About Sandra Jensen

I am a writer. I was born in South Africa and have British and Canadian citizenship. I have over 40 short story and flash fiction publications, including in: World Literature Today, The Irish Times, Descant, AGNI, The Fiddlehead and others. My work has received a number of awards including winning the 2012 bosque Fiction Competition and the 2011 J.G. Farrell award for best novel-in-progress. I have been awarded Professional Writer’s Grants from the Canada Council for the Arts, the Arts Council of Ireland and Arts Council England. The novel I have recently completed, Ten Virtuous Acts, is a literary adventure set in Sri Lanka during the civil war. I was a guest writer and panellist at the 12th and 13th International Conference on the Short Story (Little Rock, Arkansas and Austria); an invited participant at The Galle Literary Festival, Sri Lanka in 2011 and a six-time participant of the Sirenland Writer’s Conference in Positano, Italy. I attended The Banff Centre’s Wired Writing Studio in 2011/2012. I administer the In Memory of Vučko and AWABosnia websites, raising awareness and funds to stop animal suffering in Bosnia-Herzegovina. I live with my partner, David Crean and my foundling cat, Rónán.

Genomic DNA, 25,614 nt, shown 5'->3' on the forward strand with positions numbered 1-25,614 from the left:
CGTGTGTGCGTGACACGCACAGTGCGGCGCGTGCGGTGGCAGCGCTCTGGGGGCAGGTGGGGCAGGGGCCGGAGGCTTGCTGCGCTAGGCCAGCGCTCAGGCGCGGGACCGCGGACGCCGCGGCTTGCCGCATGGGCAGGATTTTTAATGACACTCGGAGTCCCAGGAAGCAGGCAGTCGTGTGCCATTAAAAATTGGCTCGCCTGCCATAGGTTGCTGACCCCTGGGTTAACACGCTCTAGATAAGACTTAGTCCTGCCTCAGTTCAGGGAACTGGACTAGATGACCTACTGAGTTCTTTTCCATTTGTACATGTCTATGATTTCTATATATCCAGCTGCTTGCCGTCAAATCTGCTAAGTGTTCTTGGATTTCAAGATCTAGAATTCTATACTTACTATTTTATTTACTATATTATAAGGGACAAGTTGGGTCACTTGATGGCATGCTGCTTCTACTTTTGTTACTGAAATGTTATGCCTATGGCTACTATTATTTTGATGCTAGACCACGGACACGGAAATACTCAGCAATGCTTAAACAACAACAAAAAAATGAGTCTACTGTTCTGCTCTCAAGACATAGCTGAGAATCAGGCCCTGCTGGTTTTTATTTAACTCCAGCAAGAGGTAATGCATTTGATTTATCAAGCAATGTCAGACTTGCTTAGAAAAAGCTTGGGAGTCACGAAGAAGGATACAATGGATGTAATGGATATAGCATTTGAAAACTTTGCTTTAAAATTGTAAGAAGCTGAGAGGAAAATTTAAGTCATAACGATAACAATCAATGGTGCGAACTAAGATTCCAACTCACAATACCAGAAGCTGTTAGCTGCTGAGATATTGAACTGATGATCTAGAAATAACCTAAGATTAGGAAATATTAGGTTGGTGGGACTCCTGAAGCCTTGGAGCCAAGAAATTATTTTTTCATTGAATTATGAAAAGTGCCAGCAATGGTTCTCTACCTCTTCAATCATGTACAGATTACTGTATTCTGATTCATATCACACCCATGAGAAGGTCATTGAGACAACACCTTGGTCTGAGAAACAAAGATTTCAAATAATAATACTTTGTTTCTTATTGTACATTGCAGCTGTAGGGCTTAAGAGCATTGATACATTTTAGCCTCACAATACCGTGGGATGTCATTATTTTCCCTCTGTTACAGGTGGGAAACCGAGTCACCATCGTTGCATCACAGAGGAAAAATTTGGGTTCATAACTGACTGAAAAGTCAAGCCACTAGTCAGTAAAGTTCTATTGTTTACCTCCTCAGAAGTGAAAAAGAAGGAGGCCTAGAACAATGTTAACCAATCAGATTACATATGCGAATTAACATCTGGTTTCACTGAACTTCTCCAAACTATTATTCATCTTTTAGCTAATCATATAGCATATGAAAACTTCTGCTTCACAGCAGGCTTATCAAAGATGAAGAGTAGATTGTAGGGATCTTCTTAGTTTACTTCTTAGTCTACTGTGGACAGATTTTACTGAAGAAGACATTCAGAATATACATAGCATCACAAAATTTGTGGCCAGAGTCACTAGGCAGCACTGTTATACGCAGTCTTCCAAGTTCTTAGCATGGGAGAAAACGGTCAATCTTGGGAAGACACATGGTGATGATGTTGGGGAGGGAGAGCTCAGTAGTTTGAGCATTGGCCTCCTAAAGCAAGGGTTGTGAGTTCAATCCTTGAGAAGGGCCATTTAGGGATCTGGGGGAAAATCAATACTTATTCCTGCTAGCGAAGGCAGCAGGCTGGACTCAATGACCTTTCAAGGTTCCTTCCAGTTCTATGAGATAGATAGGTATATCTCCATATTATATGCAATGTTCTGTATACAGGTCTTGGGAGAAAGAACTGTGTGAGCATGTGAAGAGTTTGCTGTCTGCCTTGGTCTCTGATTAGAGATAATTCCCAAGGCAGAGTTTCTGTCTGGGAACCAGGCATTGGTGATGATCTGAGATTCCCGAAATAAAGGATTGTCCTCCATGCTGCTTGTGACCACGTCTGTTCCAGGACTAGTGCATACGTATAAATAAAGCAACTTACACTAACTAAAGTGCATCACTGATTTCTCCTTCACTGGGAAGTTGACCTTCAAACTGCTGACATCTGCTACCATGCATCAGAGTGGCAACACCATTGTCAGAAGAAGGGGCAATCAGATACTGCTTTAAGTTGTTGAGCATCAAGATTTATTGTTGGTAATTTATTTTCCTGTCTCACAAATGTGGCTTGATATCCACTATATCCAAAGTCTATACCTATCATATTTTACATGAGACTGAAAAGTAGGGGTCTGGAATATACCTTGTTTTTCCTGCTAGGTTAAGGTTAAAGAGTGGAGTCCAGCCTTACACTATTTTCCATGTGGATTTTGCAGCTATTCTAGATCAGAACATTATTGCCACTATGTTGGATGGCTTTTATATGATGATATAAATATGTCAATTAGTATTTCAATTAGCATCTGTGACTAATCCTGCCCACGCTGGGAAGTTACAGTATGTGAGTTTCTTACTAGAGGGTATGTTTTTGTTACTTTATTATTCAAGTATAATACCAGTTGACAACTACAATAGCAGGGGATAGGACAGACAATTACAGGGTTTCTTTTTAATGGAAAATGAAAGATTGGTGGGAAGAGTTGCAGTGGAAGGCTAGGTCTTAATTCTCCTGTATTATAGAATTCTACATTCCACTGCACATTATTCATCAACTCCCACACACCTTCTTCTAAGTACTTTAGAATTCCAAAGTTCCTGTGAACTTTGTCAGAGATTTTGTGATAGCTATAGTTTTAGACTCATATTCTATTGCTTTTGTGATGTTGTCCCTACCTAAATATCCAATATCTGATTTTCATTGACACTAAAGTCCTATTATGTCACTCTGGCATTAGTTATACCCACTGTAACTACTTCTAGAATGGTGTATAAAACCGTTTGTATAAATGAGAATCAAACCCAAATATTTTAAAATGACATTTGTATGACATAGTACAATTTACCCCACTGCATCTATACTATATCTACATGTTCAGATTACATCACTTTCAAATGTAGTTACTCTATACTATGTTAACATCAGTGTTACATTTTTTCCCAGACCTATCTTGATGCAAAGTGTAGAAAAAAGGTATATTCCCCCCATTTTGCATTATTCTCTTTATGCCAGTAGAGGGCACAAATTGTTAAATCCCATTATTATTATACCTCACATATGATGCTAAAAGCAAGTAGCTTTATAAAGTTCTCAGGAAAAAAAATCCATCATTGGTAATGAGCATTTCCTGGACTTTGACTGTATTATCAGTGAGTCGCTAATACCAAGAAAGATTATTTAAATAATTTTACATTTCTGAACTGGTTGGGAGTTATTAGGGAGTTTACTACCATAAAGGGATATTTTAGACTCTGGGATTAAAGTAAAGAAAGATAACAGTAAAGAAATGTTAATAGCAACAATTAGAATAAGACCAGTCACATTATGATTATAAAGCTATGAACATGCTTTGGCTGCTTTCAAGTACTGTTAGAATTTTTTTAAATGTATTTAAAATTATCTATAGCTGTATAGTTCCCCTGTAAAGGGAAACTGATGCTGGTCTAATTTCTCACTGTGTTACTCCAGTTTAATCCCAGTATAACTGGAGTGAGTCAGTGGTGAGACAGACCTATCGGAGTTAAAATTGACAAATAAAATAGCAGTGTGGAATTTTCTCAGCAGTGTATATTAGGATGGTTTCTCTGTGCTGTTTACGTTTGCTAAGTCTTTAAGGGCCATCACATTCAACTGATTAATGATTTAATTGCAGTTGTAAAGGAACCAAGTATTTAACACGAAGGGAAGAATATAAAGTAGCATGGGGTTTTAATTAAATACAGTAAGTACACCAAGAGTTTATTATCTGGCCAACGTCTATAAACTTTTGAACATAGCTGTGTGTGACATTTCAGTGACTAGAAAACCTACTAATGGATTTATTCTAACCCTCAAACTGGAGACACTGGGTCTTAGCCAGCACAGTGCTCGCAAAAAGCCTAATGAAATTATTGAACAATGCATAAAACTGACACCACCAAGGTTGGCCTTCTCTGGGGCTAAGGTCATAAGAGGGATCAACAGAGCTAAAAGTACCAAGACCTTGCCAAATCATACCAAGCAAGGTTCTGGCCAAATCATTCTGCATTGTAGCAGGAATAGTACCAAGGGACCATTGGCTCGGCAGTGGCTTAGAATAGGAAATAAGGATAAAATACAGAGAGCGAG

15th International Conference on the Short Story in English

Thanks to a Canada Council for the Arts Grant I am a participant at the 15th International Conference on the Short Story in English, taking place from June 27-30, 2018 at the University of Lisbon in Portugal. The theme is: “Beyond History: The Radiance of the Short Story.

In an age when private lives appear to be ruled by the force of historical events, we are contradictorily challenged by creative achievements that, even if originating in History, develop a self-sustainable energy, a radiance, so to say, that supersedes material circumstances and/or envisages alternatives for them.